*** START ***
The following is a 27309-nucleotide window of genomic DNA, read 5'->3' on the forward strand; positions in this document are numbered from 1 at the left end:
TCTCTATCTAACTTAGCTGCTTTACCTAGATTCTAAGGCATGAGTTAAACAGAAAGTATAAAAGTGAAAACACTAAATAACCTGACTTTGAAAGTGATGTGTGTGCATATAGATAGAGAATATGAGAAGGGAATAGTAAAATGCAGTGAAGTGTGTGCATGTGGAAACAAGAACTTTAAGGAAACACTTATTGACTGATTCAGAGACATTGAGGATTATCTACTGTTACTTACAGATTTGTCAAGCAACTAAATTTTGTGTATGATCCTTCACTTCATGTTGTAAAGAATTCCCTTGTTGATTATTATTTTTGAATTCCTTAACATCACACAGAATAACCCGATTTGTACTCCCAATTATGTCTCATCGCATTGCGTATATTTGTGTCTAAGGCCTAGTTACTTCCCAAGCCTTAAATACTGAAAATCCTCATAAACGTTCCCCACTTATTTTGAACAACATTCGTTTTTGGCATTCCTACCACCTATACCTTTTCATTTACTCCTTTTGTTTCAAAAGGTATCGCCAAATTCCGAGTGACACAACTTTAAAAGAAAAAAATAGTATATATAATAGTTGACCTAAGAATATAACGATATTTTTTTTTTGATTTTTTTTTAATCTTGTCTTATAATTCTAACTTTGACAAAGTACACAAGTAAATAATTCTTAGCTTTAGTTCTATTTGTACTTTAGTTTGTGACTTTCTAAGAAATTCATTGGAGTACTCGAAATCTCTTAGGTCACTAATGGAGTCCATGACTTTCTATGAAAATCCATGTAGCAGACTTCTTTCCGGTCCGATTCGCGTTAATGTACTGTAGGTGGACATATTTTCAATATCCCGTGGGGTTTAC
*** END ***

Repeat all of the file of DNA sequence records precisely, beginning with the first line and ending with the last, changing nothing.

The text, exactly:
The following is a 27309-nucleotide window of genomic DNA, read 5'->3' on the forward strand; positions in this document are numbered from 1 at the left end:
TCTCTATCTAACTTAGCTGCTTTACCTAGATTCTAAGGCATGAGTTAAACAGAAAGTATAAAAGTGAAAACACTAAATAACCTGACTTTGAAAGTGATGTGTGTGCATATAGATAGAGAATATGAGAAGGGAATAGTAAAATGCAGTGAAGTGTGTGCATGTGGAAACAAGAACTTTAAGGAAACACTTATTGACTGATTCAGAGACATTGAGGATTATCTACTGTTACTTACAGATTTGTCAAGCAACTAAATTTTGTGTATGATCCTTCACTTCATGTTGTAAAGAATTCCCTTGTTGATTATTATTTTTGAATTCCTTAACATCACACAGAATAACCCGATTTGTACTCCCAATTATGTCTCATCGCATTGCGTATATTTGTGTCTAAGGCCTAGTTACTTCCCAAGCCTTAAATACTGAAAATCCTCATAAACGTTCCCCACTTATTTTGAACAACATTCGTTTTTGGCATTCCTACCACCTATACCTTTTCATTTACTCCTTTTGTTTCAAAAGGTATCGCCAAATTCCGAGTGACACAACTTTAAAAGAAAAAAATAGTATATATAATAGTTGACCTAAGAATATAACGATATTTTTTTTTTGATTTTTTTTTAATCTTGTCTTATAATTCTAACTTTGACAAAGTACACAAGTAAATAATTCTTAGCTTTAGTTCTATTTGTACTTTAGTTTGTGACTTTCTAAGAAATTCATTGGAGTACTCGAAATCTCTTAGGTCACTAATGGAGTCCATGACTTTCTATGAAAATCCATGTAGCAGACTTCTTTCCGGTCCGATTCGCGTTAATGTACTGTAGGTGGACATATTTTCAATATCCCGTGGGGTTTAC